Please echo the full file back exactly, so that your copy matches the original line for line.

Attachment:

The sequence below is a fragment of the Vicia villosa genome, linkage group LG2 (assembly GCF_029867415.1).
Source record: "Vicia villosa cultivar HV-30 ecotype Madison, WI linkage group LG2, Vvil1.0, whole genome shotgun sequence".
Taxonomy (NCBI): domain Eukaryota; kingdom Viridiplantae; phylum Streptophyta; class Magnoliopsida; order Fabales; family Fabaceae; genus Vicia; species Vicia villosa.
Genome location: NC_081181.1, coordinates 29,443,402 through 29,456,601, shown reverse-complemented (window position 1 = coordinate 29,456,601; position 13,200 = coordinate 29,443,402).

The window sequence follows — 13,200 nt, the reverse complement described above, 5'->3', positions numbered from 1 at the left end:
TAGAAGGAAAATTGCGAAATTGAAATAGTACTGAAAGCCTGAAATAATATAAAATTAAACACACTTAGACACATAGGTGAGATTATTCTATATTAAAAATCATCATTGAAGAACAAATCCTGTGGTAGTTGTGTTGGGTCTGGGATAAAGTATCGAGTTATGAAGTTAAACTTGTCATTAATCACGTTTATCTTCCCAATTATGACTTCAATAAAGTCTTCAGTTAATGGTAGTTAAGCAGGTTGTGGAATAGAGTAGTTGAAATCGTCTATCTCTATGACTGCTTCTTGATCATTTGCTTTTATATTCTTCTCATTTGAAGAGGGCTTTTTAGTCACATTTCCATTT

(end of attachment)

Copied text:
The sequence below is a fragment of the Vicia villosa genome, linkage group LG2 (assembly GCF_029867415.1).
Source record: "Vicia villosa cultivar HV-30 ecotype Madison, WI linkage group LG2, Vvil1.0, whole genome shotgun sequence".
Taxonomy (NCBI): domain Eukaryota; kingdom Viridiplantae; phylum Streptophyta; class Magnoliopsida; order Fabales; family Fabaceae; genus Vicia; species Vicia villosa.
Genome location: NC_081181.1, coordinates 29,443,402 through 29,456,601, shown reverse-complemented (window position 1 = coordinate 29,456,601; position 13,200 = coordinate 29,443,402).

The window sequence follows — 13,200 nt, the reverse complement described above, 5'->3', positions numbered from 1 at the left end:
TAGAAGGAAAATTGCGAAATTGAAATAGTACTGAAAGCCTGAAATAATATAAAATTAAACACACTTAGACACATAGGTGAGATTATTCTATATTAAAAATCATCATTGAAGAACAAATCCTGTGGTAGTTGTGTTGGGTCTGGGATAAAGTATCGAGTTATGAAGTTAAACTTGTCATTAATCACGTTTATCTTCCCAATTATGACTTCAATAAAGTCTTCAGTTAATGGTAGTTAAGCAGGTTGTGGAATAGAGTAGTTGAAATCGTCTATCTCTATGACTGCTTCTTGATCATTTGCTTTTATATTCTTCTCATTTGAAGAGGGCTTTTTAGTCACATTTCCATTT